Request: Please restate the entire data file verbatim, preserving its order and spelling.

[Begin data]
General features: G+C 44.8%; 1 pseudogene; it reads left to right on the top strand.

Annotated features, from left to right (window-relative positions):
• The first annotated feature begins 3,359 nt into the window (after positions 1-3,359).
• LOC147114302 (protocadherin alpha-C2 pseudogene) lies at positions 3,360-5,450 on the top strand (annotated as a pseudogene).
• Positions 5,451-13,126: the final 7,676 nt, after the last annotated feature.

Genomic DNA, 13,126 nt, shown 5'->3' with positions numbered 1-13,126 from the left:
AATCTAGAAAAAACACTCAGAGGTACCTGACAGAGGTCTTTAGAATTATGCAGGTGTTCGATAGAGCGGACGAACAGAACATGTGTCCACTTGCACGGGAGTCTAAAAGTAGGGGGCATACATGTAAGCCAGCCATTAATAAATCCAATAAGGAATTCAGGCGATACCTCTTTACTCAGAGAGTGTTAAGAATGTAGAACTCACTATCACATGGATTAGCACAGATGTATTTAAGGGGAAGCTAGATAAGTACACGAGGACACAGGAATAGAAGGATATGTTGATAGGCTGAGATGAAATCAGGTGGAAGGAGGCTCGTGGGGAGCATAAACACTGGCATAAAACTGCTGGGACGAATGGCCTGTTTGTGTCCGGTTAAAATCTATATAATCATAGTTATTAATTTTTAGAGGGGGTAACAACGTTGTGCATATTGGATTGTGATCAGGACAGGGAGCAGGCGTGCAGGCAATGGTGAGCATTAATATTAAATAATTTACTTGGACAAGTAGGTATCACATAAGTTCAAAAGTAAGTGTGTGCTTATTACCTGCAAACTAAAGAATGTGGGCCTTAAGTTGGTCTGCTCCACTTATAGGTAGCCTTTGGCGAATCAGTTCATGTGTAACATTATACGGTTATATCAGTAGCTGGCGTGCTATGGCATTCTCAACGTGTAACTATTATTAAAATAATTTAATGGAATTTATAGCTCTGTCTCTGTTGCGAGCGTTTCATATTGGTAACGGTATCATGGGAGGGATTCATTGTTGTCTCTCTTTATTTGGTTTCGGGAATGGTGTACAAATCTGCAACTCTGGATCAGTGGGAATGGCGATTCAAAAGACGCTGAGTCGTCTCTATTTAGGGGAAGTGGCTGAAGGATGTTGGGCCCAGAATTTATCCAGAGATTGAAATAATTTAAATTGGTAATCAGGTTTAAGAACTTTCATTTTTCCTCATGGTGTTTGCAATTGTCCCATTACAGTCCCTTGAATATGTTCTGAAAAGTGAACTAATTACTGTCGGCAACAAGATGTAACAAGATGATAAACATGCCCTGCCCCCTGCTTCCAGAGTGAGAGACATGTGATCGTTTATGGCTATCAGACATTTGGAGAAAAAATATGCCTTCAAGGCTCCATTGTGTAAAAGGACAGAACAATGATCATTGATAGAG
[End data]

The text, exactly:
General features: G+C 44.8%; 1 pseudogene; it reads left to right on the top strand.

Annotated features, from left to right (window-relative positions):
• The first annotated feature begins 3,359 nt into the window (after positions 1-3,359).
• LOC147114302 (protocadherin alpha-C2 pseudogene) lies at positions 3,360-5,450 on the top strand (annotated as a pseudogene).
• Positions 5,451-13,126: the final 7,676 nt, after the last annotated feature.

Genomic DNA, 13,126 nt, shown 5'->3' with positions numbered 1-13,126 from the left:
AATCTAGAAAAAACACTCAGAGGTACCTGACAGAGGTCTTTAGAATTATGCAGGTGTTCGATAGAGCGGACGAACAGAACATGTGTCCACTTGCACGGGAGTCTAAAAGTAGGGGGCATACATGTAAGCCAGCCATTAATAAATCCAATAAGGAATTCAGGCGATACCTCTTTACTCAGAGAGTGTTAAGAATGTAGAACTCACTATCACATGGATTAGCACAGATGTATTTAAGGGGAAGCTAGATAAGTACACGAGGACACAGGAATAGAAGGATATGTTGATAGGCTGAGATGAAATCAGGTGGAAGGAGGCTCGTGGGGAGCATAAACACTGGCATAAAACTGCTGGGACGAATGGCCTGTTTGTGTCCGGTTAAAATCTATATAATCATAGTTATTAATTTTTAGAGGGGGTAACAACGTTGTGCATATTGGATTGTGATCAGGACAGGGAGCAGGCGTGCAGGCAATGGTGAGCATTAATATTAAATAATTTACTTGGACAAGTAGGTATCACATAAGTTCAAAAGTAAGTGTGTGCTTATTACCTGCAAACTAAAGAATGTGGGCCTTAAGTTGGTCTGCTCCACTTATAGGTAGCCTTTGGCGAATCAGTTCATGTGTAACATTATACGGTTATATCAGTAGCTGGCGTGCTATGGCATTCTCAACGTGTAACTATTATTAAAATAATTTAATGGAATTTATAGCTCTGTCTCTGTTGCGAGCGTTTCATATTGGTAACGGTATCATGGGAGGGATTCATTGTTGTCTCTCTTTATTTGGTTTCGGGAATGGTGTACAAATCTGCAACTCTGGATCAGTGGGAATGGCGATTCAAAAGACGCTGAGTCGTCTCTATTTAGGGGAAGTGGCTGAAGGATGTTGGGCCCAGAATTTATCCAGAGATTGAAATAATTTAAATTGGTAATCAGGTTTAAGAACTTTCATTTTTCCTCATGGTGTTTGCAATTGTCCCATTACAGTCCCTTGAATATGTTCTGAAAAGTGAACTAATTACTGTCGGCAACAAGATGTAACAAGATGATAAACATGCCCTGCCCCCTGCTTCCAGAGTGAGAGACATGTGATCGTTTATGGCTATCAGACATTTGGAGAAAAAATATGCCTTCAAGGCTCCATTGTGTAAAAGGACAGAACAATGATCATTGATAGAG